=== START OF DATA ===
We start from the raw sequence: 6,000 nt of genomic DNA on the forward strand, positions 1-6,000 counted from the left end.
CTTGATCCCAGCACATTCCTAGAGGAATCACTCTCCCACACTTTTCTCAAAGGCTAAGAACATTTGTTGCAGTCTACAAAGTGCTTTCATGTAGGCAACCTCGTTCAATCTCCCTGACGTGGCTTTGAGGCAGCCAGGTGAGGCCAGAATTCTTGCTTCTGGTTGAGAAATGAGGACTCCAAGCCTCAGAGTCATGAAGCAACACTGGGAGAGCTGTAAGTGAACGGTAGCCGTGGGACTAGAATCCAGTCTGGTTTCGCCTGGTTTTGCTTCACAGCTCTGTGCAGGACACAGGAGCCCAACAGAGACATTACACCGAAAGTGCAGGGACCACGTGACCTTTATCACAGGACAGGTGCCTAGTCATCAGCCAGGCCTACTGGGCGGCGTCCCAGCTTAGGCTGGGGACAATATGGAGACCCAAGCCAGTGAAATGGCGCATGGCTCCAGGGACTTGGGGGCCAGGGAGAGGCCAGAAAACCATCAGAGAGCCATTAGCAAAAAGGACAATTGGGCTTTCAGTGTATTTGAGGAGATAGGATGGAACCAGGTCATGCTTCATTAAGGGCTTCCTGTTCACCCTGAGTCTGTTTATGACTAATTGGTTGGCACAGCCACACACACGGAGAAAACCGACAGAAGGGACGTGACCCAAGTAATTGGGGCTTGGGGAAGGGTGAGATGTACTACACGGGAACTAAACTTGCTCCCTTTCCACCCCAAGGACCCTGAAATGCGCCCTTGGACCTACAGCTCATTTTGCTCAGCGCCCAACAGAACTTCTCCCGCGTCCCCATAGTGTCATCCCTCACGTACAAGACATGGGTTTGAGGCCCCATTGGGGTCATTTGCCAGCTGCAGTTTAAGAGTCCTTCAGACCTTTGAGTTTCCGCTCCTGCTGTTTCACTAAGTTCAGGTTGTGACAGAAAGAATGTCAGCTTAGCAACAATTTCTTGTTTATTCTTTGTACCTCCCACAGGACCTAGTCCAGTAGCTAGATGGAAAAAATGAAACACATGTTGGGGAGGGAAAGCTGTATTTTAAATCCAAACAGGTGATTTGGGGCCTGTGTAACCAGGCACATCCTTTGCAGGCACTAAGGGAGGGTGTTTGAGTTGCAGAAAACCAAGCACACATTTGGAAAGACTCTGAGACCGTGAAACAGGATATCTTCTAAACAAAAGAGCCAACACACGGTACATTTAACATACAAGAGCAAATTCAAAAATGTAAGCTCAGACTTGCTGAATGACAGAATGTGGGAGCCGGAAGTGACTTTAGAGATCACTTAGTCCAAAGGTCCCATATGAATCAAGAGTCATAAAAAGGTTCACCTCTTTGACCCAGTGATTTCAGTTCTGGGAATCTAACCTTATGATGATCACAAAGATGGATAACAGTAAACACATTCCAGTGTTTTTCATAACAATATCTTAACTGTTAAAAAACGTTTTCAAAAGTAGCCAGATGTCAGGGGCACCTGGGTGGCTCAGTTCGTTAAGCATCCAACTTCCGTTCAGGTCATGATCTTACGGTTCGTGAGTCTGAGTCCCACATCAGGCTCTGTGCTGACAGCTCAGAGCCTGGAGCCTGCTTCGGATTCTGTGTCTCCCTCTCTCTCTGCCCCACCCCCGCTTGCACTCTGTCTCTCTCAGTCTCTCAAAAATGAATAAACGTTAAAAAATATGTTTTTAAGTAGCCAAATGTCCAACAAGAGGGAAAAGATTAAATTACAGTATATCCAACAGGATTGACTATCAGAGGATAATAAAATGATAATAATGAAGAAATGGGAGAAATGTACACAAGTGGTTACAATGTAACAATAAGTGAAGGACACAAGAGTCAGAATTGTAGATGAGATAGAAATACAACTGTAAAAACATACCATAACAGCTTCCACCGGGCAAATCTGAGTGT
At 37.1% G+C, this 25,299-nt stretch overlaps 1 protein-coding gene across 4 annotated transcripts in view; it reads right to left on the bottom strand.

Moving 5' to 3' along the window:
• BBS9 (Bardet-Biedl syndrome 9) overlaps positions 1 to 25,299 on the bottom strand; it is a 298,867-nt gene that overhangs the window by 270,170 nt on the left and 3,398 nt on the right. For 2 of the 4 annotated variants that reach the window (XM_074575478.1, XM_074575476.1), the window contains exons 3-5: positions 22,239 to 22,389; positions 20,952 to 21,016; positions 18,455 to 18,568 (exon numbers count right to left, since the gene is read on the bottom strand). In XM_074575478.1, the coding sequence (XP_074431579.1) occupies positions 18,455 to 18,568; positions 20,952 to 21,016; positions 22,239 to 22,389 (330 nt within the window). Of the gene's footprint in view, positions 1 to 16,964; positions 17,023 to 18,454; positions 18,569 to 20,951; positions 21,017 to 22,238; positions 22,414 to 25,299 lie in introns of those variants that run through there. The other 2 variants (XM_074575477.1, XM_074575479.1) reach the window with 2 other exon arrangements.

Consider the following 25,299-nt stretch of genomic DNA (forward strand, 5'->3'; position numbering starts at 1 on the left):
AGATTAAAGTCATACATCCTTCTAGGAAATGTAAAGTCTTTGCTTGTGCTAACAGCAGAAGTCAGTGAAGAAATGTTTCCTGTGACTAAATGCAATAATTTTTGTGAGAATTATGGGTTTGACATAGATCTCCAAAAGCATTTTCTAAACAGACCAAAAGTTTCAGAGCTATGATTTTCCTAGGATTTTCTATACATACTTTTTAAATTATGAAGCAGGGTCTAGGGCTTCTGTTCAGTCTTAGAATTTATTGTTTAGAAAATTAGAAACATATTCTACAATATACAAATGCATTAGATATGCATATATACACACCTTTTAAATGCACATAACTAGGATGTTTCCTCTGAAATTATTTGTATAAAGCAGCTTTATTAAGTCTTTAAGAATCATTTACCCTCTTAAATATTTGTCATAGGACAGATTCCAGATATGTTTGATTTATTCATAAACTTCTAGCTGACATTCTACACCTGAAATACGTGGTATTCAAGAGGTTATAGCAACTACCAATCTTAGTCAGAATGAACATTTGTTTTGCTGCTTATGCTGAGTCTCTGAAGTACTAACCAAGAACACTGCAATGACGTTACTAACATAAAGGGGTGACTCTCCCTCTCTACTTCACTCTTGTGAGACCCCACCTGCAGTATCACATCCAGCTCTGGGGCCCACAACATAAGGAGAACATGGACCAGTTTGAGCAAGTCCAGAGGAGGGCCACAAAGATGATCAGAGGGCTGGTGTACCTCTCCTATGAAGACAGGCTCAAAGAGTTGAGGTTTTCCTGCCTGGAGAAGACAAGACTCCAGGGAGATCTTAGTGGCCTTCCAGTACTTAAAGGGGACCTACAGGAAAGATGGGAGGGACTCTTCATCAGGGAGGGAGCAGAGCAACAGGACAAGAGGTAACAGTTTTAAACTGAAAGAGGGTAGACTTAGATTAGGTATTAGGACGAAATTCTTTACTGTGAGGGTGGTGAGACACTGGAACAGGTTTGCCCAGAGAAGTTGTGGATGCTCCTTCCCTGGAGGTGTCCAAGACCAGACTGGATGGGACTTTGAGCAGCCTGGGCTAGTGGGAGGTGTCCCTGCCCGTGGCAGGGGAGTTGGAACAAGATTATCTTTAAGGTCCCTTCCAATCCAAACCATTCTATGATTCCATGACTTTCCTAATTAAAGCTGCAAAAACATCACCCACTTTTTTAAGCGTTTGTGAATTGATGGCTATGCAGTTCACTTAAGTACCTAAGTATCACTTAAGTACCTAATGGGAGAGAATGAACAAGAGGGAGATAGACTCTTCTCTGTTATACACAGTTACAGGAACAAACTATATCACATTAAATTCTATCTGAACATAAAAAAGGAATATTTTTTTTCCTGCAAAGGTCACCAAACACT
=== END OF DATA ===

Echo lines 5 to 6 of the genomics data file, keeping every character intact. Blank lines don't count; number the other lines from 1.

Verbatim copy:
• BBS9 (Bardet-Biedl syndrome 9) overlaps positions 1 to 25,299 on the bottom strand; it is a 298,867-nt gene that overhangs the window by 270,170 nt on the left and 3,398 nt on the right. For 2 of the 4 annotated variants that reach the window (XM_074575478.1, XM_074575476.1), the window contains exons 3-5: positions 22,239 to 22,389; positions 20,952 to 21,016; positions 18,455 to 18,568 (exon numbers count right to left, since the gene is read on the bottom strand). In XM_074575478.1, the coding sequence (XP_074431579.1) occupies positions 18,455 to 18,568; positions 20,952 to 21,016; positions 22,239 to 22,389 (330 nt within the window). Of the gene's footprint in view, positions 1 to 16,964; positions 17,023 to 18,454; positions 18,569 to 20,951; positions 21,017 to 22,238; positions 22,414 to 25,299 lie in introns of those variants that run through there. The other 2 variants (XM_074575477.1, XM_074575479.1) reach the window with 2 other exon arrangements.

Consider the following 25,299-nt stretch of genomic DNA (forward strand, 5'->3'; position numbering starts at 1 on the left):